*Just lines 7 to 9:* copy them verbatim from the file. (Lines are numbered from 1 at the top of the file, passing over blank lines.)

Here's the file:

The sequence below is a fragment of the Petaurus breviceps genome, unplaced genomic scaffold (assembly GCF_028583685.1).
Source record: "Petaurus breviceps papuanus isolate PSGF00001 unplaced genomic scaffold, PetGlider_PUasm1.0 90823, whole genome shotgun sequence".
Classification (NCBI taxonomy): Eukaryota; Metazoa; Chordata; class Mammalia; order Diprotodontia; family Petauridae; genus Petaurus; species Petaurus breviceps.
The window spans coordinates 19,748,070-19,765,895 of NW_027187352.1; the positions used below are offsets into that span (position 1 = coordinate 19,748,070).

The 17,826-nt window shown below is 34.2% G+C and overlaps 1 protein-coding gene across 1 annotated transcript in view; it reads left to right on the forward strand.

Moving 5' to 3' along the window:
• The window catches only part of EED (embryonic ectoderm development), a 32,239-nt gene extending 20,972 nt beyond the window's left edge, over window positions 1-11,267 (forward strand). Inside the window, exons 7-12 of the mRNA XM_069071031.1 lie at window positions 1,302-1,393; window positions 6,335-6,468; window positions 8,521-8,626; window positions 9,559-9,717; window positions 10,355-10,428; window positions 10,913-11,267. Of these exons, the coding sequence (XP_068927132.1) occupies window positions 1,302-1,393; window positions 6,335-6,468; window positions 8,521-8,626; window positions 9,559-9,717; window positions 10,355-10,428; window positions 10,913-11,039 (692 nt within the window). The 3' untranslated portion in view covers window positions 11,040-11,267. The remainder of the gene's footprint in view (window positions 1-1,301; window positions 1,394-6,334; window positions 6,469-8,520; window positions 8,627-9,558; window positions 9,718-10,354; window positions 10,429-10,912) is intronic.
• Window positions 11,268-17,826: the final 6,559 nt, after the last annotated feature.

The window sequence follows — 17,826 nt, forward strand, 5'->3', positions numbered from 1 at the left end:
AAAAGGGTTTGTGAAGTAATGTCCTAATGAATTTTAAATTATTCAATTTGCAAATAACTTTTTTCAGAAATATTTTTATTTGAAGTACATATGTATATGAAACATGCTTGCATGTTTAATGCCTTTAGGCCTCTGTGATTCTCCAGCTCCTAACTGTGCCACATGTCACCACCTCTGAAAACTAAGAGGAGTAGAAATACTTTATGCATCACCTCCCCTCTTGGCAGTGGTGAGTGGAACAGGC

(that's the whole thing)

• The window catches only part of EED (embryonic ectoderm development), a 32,239-nt gene extending 20,972 nt beyond the window's left edge, over window positions 1-11,267 (forward strand). Inside the window, exons 7-12 of the mRNA XM_069071031.1 lie at window positions 1,302-1,393; window positions 6,335-6,468; window positions 8,521-8,626; window positions 9,559-9,717; window positions 10,355-10,428; window positions 10,913-11,267. Of these exons, the coding sequence (XP_068927132.1) occupies window positions 1,302-1,393; window positions 6,335-6,468; window positions 8,521-8,626; window positions 9,559-9,717; window positions 10,355-10,428; window positions 10,913-11,039 (692 nt within the window). The 3' untranslated portion in view covers window positions 11,040-11,267. The remainder of the gene's footprint in view (window positions 1-1,301; window positions 1,394-6,334; window positions 6,469-8,520; window positions 8,627-9,558; window positions 9,718-10,354; window positions 10,429-10,912) is intronic.
• Window positions 11,268-17,826: the final 6,559 nt, after the last annotated feature.

The window sequence follows — 17,826 nt, forward strand, 5'->3', positions numbered from 1 at the left end: